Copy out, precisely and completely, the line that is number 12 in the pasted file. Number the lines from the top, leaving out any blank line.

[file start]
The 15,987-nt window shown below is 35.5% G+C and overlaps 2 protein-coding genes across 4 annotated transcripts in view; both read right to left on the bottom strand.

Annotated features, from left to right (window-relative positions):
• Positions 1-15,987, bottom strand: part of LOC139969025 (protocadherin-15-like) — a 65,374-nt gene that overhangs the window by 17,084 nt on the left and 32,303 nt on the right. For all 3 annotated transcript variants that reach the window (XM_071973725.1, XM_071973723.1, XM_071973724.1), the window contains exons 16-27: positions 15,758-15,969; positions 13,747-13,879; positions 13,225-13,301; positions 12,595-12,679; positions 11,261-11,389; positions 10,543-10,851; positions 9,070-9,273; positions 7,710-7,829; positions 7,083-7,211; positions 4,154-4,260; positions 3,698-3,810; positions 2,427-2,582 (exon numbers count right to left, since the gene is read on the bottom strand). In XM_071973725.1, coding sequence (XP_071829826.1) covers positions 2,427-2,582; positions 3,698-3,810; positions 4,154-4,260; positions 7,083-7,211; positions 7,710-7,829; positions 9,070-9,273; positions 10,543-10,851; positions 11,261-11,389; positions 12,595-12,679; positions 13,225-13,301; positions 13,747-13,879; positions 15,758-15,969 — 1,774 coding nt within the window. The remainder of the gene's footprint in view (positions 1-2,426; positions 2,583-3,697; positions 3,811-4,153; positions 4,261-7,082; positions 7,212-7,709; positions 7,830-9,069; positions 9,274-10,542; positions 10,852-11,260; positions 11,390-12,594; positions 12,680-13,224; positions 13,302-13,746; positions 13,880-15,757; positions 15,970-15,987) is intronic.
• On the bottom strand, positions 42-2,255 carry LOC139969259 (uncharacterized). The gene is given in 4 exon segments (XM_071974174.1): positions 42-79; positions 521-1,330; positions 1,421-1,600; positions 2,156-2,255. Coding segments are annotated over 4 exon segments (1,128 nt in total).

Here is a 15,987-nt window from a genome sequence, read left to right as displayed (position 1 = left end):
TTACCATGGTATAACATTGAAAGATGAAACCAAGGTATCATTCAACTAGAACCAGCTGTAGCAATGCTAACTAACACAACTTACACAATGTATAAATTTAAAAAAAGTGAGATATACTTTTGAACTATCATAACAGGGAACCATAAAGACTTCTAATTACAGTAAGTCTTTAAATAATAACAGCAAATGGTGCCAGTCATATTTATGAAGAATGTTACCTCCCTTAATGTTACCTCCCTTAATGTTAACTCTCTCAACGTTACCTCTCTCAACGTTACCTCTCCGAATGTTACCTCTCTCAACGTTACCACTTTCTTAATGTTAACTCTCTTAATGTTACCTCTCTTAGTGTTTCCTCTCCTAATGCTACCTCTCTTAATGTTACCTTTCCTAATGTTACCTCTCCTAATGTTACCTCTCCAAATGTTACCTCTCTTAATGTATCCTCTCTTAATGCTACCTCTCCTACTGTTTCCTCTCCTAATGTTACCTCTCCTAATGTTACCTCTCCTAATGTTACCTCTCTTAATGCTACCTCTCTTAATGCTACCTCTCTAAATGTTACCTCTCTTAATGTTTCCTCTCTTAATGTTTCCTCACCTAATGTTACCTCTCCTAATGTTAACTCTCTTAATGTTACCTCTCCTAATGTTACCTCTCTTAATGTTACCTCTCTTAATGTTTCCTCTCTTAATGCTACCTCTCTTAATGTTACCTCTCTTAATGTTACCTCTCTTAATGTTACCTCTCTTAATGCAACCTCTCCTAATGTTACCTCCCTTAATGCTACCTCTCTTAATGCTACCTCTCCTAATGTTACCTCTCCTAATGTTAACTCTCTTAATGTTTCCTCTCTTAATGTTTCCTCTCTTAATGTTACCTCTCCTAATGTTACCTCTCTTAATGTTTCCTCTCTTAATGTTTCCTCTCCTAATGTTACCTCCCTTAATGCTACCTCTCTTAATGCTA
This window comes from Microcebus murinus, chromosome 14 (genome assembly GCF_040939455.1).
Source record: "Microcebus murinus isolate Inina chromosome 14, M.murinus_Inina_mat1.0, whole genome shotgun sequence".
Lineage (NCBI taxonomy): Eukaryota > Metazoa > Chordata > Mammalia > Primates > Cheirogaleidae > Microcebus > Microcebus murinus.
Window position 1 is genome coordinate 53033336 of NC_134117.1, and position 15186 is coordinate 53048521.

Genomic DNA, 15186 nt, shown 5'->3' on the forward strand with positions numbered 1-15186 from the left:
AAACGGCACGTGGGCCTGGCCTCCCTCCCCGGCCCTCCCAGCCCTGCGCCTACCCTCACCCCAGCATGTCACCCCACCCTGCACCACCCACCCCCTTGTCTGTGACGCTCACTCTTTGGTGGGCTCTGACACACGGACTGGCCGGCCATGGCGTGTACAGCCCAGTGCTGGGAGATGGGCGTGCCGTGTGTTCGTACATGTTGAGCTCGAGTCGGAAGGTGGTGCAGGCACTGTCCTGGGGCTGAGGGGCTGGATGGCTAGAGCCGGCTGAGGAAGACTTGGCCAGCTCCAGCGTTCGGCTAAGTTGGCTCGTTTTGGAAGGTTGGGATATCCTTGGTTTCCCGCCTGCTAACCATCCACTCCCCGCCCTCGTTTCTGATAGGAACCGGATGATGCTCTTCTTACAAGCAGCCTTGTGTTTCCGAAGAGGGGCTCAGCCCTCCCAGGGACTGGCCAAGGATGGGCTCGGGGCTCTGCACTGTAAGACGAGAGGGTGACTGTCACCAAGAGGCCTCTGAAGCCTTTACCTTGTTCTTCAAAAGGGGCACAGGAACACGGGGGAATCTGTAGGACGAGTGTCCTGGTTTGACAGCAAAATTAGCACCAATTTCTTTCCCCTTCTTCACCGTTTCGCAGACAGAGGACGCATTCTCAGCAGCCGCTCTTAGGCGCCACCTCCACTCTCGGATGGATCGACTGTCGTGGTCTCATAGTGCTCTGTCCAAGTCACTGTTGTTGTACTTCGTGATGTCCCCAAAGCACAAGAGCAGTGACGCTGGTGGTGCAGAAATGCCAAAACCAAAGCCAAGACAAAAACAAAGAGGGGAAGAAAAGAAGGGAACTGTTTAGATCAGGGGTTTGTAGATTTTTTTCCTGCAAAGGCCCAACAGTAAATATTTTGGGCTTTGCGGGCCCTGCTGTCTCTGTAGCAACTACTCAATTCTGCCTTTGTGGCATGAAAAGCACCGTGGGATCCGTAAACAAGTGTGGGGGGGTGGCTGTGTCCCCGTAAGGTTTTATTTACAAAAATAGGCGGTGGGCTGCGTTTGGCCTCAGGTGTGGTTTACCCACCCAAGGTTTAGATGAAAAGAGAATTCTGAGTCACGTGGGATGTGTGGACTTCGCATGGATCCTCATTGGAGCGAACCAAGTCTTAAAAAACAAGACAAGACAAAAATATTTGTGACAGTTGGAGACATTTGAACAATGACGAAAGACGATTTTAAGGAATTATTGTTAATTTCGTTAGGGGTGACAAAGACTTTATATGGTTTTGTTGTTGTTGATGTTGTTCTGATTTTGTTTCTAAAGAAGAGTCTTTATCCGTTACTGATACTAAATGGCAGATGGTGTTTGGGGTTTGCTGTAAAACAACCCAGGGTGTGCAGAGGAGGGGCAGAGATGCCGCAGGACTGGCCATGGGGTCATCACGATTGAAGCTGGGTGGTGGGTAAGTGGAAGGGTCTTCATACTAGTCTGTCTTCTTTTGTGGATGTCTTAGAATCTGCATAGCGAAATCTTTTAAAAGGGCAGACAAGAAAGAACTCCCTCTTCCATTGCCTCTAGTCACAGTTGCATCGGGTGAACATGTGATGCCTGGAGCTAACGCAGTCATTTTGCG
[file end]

AAACGGCACGTGGGCCTGGCCTCCCTCCCCGGCCCTCCCAGCCCTGCGCCTACCCTCACCCCAGCATGTCACCCCACCCTGCACCACCCACCCCCTTGTCTGTGACGCTCACTCTTTGGTGGGCTCTGACACACGGACTGGCCGGCCATGGCGTGTACAGCCCAGTGCTGGGAGATGGGCGTGCCGTGTGTTCGTACATGTTGAGCTCGAGTCGGAAGGTGGTGCAGGCACTGTCCTGGGGCTGAGGGGCTGGATGGCTAGAGCCGGCTGAGGAAGACTTGGCCAGCTCCAGCGTTCGGCTAAGTTGGCTCGTTTTGGAAGGTTGGGATATCCTTGGTTTCCCGCCTGCTAACCATCCACTCCCCGCCCTCGTTTCTGATAGGAACCGGATGATGCTCTTCTTACAAGCAGCCTTGTGTTTCCGAAGAGGGGCTCAGCCCTCCCAGGGACTGGCCAAGGATGGGCTCGGGGCTCTGCACTGTAAGACGAGAGGGTGACTGTCACCAAGAGGCCTCTGAAGCCTTTACCTTGTTCTTCAAAAGGGGCACAGGAACACGGGGGAATCTGTAGGACGAGTGTCCTGGTTTGACAGCAAAATTAGCACCAATTTCTTTCCCCTTCTTCACCGTTTCGCAGACAGAGGACGCATTCTCAGCAGCCGCTCTTAGGCGCCACCTCCACTCTCGGATGGATCGACTGTCGTGGTCTCATAGTGCTCTGTCCAAGTCACTGTTGTTGTACTTCGTGATGTCCCCAAAGCACAAGAGCAGTGACGCTGGTGGTGCAGAAATGCCAAAACCAAAGCCAAGACAAAAACAAAGAGGGGAAGAAAAGAAGGGAACTGTTTAGATCAGGGGTTTGTAGATTTTTTTCCTGCAAAGGCCCAACAGTAAATATTTTGGGCTTTGCGGGCCCTGCTGTCTCTGTAGCAACTACTCAATTCTGCCTTTGTGGCATGAAAAGCACCGTGGGATCCGTAAACAAGTGTGGGGGGGTGGCTGTGTCCCCGTAAGGTTTTATTTACAAAAATAGGCGGTGGGCTGCGTTTGGCCTCAGGTGTGGTTTACCCACCCAAGGTTTAGATGAAAAGAGAATTCTGAGTCACGTGGGATGTGTGGACTTCGCATGGATCCTCATTGGAGCGAACCAAGTCTTAAAAAACAAGACAAGACAAAAATATTTGTGACAGTTGGAGACATTTGAACAATGACGAAAGACGATTTTAAGGAATTATTGTTAATTTCGTTAGGGGTGACAAAGACTTTATATGGTTTTGTTGTTGTTGATGTTGTTCTGATTTTGTTTCTAAAGAAGAGTCTTTATCCGTTACTGATACTAAATGGCAGATGGTGTTTGGGGTTTGCTGTAAAACAACCCAGGGTGTGCAGAGGAGGGGCAGAGATGCCGCAGGACTGGCCATGGGGTCATCACGATTGAAGCTGGGTGGTGGGTAAGTGGAAGGGTCTTCATACTAGTCTGTCTTCTTTTGTGGATGTCTTAGAATCTGCATAGCGAAATCTTTTAAAAGGGCAGACAAGAAAGAACTCCCTCTTCCATTGCCTCTAGTCACAGTTGCATCGGGTGAACATGTGATGCCTGGAGCTAACGCAGTCATTTTGCG